Four things to know about the Vatican archives on Pope Pius XII



About Vatican archives on Pope Pius XII: For decades, historians and Jewish organizations demanded the opening of the Vatican archives on the pontificate of Pope Pius XII.
Four things to know about the Vatican archives on Pope Pius XII

For decades, historians and Jewish organizations demanded the opening of the Vatican archives on the pontificate of Pope Pius XII.

Vatican City. - The opening on March 2 of the Vatican archives on the pontificate of Pope Pius XII (1939-1958), 81 years after his election, had been claimed for decades by historians and Jewish organizations.

These are the four main elements to understand the opening of the archives, AFP said.



Holocaust: archives already published

The Vatican has already published much of the most delicate archives about World War II. That is why spectacular revelations are not expected. But researchers will have direct access for the first time to all the documents of the Holocaust period and will look for the missing pieces of the puzzle.
To respond to the controversy about Pius XII, which began in the 1960s with the launch of the play "The Vicar" by the German Rolf Hochhuth, four Jesuit priests delivered in 1981, after 16 years of work, eleven volumes of titled documents "Proceedings and documents of the Holy See concerning the Second World War".
A mixed Jewish-Catholic commission of six historians created in 1999 had to make a decision, but claimed more access to the Vatican archives and was dissolved in 2001.
  

The years before his election 
The Holy See has already published some 30,000 volumes of archives of the pontificate of Pius XI (1922-1939), his predecessor, thus providing information on Cardinal Eugenio Pacelli, future Pius XII. The latter was appointed secretary of state (number two of the Vatican) in 1930. In 1933 he signed a concordat with Hitlerian Germany on relations between the German authorities and the Church.These archives also cover much of his long stay in Germany from 1917 to 1929 as a nuncio (ambassador of the Holy See), that is during Hitler's rise to power.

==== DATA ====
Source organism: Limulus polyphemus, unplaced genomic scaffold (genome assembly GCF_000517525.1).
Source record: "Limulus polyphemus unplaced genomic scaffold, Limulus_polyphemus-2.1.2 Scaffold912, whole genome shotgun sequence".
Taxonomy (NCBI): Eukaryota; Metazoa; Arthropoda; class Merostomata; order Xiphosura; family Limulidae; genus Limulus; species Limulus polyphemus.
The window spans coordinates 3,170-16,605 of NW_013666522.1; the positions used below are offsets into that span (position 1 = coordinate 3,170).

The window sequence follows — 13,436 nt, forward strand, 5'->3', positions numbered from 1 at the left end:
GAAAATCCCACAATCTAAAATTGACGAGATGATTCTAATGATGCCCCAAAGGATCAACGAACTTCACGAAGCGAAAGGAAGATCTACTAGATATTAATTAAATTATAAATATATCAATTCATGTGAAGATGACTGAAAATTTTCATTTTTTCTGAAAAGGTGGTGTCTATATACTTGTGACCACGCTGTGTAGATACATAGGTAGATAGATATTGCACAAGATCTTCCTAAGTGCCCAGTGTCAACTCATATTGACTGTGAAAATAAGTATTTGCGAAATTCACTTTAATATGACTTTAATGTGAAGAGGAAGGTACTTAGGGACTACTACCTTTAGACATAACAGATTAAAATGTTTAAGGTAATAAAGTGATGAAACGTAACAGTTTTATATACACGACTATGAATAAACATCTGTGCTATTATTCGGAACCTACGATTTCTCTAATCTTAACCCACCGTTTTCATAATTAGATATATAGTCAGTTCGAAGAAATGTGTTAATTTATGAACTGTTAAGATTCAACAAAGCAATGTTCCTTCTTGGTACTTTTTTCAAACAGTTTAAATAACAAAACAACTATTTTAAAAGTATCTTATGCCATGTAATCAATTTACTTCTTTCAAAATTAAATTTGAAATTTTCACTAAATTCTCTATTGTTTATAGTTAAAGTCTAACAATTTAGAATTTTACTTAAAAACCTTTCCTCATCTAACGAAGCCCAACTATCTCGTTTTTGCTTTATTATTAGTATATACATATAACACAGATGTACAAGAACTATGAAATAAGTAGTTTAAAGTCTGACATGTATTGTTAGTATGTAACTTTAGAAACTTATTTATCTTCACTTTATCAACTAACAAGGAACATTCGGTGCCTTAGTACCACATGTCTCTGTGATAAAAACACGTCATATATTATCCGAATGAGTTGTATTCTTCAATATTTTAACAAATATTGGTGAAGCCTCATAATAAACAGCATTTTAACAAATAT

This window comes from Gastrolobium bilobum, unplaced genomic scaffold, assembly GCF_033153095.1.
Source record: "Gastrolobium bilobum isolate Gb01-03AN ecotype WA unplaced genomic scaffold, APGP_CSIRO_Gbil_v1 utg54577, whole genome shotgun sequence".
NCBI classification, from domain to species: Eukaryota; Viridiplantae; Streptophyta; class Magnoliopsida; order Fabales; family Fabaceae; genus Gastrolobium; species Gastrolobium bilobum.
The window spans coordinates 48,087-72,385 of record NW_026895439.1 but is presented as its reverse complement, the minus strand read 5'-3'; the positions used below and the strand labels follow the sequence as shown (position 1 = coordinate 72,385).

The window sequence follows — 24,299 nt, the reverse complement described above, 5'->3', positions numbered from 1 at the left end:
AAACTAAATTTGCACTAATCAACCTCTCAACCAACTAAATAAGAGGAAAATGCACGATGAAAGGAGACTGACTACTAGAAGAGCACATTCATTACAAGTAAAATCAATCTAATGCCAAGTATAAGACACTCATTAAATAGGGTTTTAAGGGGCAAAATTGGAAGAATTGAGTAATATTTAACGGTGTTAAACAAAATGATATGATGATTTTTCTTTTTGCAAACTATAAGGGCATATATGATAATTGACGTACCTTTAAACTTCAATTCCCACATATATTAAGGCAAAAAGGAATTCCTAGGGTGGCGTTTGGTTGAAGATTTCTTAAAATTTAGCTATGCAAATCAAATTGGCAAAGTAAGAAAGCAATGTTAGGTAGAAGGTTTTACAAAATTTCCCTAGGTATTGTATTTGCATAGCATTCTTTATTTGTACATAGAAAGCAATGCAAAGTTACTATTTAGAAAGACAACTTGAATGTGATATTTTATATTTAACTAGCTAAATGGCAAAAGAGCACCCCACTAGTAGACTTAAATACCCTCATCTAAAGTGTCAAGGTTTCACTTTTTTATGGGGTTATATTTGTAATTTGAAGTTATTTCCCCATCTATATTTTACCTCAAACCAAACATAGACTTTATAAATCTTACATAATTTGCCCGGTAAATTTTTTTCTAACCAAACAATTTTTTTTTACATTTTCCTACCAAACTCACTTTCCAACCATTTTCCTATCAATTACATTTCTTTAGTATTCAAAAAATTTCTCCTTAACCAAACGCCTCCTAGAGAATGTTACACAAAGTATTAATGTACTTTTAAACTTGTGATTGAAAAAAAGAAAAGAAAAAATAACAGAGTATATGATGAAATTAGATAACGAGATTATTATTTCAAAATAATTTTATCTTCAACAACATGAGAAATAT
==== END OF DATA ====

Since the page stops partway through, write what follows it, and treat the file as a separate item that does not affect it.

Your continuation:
The church in defense of a "just"

The Catholic Church has always claimed that Pius XII contributed to the rescue of thousands of Jews by hiding them in religious institutions in Rome under German occupation. He also believes that the Pope's prudence prevented reprisals against Catholics in Europe.
The beatification process of Pius XII was opened in October 1967. Benedict XVI proclaimed it "venerable" at the end of 2009, the first step towards a beatification on the condition that a miracle be recognized, a decision that provoked protests from the Jewish organizations
In 2010, Benedict XVI claimed that Pope Pius XII had been "one of the great righteous, who saved more Jews than anyone." "Personally, he suffered a lot, we know that. He knew he had to talk and yet the situation prevented him," he said.
In 2014, Pope Francis said he had "a bit of existential hives" when he sees the attacks on Pius XII, "a great defender of the Jews," criticizing the attitude of the great Allied powers that could have bombed the railroad tracks that led to the concentration camps.
His detractors attack his silence
Many historians criticize the silent and very diplomatic Pius XII, a moral voice that could have penetrated among German Catholics, for never having explicitly condemned the extermination of the Jews by the Nazi regime.
He is also criticized for being silent when, on October 16, 1943, more than a thousand people from the Jewish community in Rome were arrested in raids in their neighborhood (the old ghetto), near the Vatican.
After this raid, the testimonies confirm that Jews were hidden in many Catholic institutions, but no written document proves that Pius XII had asked for it, critics say.
Many historians conclude that this pope condemned Hitler's anti-Semitism, but that it was also the product of a traditionally anti-Jewish Catholic teaching until the awareness of the Second Vatican Council (1962-1965). Therefore, the Jews were not the priority of this pontiff, concerned primarily with Catholics and totally opposed to communism.

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